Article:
The Perseids, which have been active since July 17, will peak tonight and tomorrow. Considered the best meteor shower of the year, the Peseids will start peaking Friday, August 12, at around 8:30 pm IST. 

When the Earth runs into the debris field left behind by icy comets or rocky asteroids going around the Sun, meteor showers occur. The comets leave a dusty trail behind them when they come around the Sun. 

Earth passes through the debris trails, as a result of which the debris particles burn up in the atmosphere. This leads to the creation of fiery and colourful streaks in the sky.

Every year, the Perseids occur between July 17 and August 24, and peak around August 9 to 13. This year, the Perseids will peak on the night between August 12 and 13. 

However, the August supermoon, known as the Sturgeon Moon, peaked in the early hours of Friday, and will appear full through Saturday evening. As a result, the Perseids are likely to be washed out by the brightness of the Moon. 

In a statement released by NASA, astronomer Bill Cooke said this year’s Perseids will see the “worst possible circumstances for spotters”. He added that during the normal peak of the Perseids, the Moon will reduce the number of visible meteors to 10-20 per hour. 

Since the Moon is currently brighter than anything else in the night sky, it is likely to wash out everything, including the brightest Perseids as they streak through Earth’s atmosphere and burn up far overhead.

How To Watch The Best Meteor Shower Of The Year

In order to see the Perseids, one must go to a place where the skies are clear. Also, the place must be located away from artificial light sources. If the skies are dark and people wait until the early hours of Saturday, they may spot between 15 and 20 meteors per hour. 

The meteor shower is best viewed in the Northern Hemisphere during the pre-dawn hours. 

Those living in rural areas can enjoy the Perseids from their terrace, due to the absence of light pollution. People living in urban areas can drive to a location far away from their city to see the best meteor shower of the year.

The Perseids will start peaking at around 8:30 am IST on Friday and continue until around 5:30 am IST on Saturday, according to the website One can determine the position of the radiant, or the direction which the shower appears to come from in the sky, using the table below. 

The table shows different timings at which the Perseids can be seen (Source:
The table shows different timings at which the Perseids can be seen (Source:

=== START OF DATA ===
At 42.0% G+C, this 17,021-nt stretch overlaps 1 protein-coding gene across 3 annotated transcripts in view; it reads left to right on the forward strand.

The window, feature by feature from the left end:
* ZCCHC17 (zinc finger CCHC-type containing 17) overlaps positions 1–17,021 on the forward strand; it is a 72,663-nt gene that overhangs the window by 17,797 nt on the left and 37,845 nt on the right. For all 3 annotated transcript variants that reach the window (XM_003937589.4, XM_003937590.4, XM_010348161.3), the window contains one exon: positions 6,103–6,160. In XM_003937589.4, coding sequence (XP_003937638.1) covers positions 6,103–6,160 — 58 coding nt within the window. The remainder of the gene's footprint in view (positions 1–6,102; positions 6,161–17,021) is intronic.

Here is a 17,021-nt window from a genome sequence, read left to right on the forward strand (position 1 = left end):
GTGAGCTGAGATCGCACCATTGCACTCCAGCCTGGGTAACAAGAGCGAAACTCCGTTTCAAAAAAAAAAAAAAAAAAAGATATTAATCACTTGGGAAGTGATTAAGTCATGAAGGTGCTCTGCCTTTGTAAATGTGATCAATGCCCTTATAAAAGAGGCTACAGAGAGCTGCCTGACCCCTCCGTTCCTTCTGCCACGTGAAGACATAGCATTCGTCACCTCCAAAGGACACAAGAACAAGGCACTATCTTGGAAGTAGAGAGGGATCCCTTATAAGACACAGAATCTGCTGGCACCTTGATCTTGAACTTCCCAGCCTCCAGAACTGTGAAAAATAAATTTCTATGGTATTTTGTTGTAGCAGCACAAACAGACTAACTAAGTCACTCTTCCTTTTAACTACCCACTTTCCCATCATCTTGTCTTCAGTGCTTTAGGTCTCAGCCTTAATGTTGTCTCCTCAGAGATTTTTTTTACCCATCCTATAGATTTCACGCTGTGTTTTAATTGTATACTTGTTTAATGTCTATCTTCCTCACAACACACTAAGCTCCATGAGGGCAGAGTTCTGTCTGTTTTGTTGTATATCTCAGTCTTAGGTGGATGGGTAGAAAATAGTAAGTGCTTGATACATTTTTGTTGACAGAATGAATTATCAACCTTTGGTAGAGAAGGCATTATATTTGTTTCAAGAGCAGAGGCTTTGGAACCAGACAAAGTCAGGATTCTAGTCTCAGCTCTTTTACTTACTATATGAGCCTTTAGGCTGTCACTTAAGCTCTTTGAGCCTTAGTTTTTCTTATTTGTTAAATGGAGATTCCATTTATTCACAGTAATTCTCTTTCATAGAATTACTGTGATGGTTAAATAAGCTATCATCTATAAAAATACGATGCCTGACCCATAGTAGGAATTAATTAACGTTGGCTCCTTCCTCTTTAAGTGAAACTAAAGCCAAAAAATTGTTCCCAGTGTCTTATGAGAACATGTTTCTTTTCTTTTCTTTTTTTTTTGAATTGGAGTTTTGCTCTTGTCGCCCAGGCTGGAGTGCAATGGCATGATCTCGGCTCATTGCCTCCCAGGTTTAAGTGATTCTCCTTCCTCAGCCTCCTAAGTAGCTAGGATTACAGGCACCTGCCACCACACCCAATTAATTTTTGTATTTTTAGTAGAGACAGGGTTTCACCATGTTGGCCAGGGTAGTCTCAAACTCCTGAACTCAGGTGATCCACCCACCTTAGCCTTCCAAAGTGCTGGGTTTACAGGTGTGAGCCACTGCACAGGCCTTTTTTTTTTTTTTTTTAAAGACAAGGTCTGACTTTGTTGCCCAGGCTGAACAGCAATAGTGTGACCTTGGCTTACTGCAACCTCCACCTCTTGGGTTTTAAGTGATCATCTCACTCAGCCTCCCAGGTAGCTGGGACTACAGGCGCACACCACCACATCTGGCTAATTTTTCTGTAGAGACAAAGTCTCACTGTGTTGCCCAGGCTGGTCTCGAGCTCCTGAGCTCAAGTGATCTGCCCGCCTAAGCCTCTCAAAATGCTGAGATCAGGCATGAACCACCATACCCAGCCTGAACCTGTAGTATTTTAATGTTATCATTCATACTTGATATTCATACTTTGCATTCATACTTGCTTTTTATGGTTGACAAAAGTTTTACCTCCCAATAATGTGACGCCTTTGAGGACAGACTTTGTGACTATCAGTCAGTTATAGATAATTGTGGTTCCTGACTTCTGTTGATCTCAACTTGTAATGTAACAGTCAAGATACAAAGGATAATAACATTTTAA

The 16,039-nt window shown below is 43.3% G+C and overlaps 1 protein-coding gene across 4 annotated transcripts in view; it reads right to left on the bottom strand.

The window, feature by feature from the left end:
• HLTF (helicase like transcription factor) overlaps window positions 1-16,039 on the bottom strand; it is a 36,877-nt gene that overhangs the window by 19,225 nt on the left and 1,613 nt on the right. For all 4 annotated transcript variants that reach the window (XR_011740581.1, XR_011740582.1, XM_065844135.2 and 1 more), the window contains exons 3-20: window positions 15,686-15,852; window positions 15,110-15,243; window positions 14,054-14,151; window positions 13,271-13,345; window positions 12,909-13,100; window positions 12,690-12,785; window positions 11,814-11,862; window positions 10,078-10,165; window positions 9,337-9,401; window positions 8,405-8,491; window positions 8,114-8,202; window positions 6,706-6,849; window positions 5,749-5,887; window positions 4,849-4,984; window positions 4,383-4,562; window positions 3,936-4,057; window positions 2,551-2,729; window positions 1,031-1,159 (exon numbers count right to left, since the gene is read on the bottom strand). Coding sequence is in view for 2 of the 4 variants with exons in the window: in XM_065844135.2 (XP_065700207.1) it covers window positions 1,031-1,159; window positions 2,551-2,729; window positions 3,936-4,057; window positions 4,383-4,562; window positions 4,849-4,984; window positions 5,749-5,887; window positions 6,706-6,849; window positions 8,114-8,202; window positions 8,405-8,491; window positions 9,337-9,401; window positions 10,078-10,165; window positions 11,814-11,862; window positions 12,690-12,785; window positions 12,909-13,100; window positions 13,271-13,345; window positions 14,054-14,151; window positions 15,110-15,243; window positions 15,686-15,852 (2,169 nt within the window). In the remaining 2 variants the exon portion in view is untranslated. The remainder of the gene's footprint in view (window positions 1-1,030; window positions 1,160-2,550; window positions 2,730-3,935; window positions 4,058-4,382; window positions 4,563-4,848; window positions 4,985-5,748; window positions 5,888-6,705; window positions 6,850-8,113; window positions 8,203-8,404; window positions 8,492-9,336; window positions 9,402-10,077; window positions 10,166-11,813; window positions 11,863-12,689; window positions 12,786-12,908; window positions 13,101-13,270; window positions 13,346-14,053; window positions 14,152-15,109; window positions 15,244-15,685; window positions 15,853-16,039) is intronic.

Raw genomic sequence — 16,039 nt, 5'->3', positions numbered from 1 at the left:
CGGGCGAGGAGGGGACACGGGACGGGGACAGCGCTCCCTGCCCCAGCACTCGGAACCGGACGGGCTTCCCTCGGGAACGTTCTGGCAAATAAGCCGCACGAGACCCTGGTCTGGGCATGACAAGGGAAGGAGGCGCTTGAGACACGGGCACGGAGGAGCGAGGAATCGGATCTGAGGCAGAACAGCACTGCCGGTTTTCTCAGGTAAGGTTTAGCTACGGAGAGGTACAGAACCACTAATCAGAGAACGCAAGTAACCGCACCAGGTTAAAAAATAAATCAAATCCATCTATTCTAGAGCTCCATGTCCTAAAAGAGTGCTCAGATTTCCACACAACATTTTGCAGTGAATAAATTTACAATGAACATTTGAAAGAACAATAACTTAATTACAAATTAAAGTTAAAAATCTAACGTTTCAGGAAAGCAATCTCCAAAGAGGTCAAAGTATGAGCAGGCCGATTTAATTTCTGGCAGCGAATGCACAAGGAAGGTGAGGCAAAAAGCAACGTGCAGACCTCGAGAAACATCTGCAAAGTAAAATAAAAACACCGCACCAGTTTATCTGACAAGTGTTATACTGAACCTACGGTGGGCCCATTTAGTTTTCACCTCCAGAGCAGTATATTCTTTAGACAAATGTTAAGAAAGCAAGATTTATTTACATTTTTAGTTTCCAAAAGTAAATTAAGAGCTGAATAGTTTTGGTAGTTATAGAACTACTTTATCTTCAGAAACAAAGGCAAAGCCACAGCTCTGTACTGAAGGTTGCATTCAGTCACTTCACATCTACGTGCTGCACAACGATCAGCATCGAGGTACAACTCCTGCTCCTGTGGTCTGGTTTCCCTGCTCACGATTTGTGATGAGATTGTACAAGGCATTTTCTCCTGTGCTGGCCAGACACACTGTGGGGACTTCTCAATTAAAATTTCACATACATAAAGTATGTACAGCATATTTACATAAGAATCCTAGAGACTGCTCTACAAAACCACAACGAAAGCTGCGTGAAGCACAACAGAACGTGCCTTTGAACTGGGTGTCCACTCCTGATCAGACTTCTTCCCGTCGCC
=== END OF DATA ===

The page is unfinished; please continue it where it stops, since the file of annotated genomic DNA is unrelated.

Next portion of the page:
People can also visualise the Perseids with the help of an interactive page on, and can use the drop down menu on the page to change the date. 

After reaching the venue to see the Perseids, it may take 15 to 20 minutes for one’s eyes to get used to the dark. Once one has found their viewing spot, they should lie down on the ground and look at the sky. 

People do not require binoculars or telescopes to see the Perseids, because these equipment may limit the view. 

The Peseids will start waning August 21 to 22, and cease completely by September 1. 

More About The Perseids

The pieces of debris that interact with Earth’s atmosphere to create the Perseids originate from Comet 109P, also known as Swift-Tuttle. In 1865, Italian astronomer Giovanni Schiaparelli realised that the Swift-Tuttle comet was the source of the Perseids. Swift-Tuttle, which takes 133 years to orbit the Sun once, last visited the solar system in 1992. 

The Swift-Tuttle comet will not be visible to people on Earth until 2125. 

American astronomers Lewis Swift and Horace Tuttle discovered comet Swift-Tuttle in 1862. Swift-Tuttle is a large comet, with a nucleus 26 kilometres across. 

During the peak of the Perseids, one may spot 60 to 100 meteors per hour. The velocity of the meteors is 59 kilometres per second. 

The swift and bright meteors frequently leave long “wakes” of light and colour behind them as they streak through Earth’s atmosphere, according to NASA. Since the Perseids occur at a time when the summer nights are warm, sky watchers can comfortably view the meteor shower.

Perseids are also known for their fireballs, which are large explosions of light and colour that can persist longer than an average meteor streak. 

The Perseids are named after the constellation Perseus. This is because their radiant, or the point in the sky the meteor shower appears to originate from, is the constellation Perseus. However, the constellation Perseus is not the source of the Perseids, and only helps viewers in determining the direction of the meteor shower.

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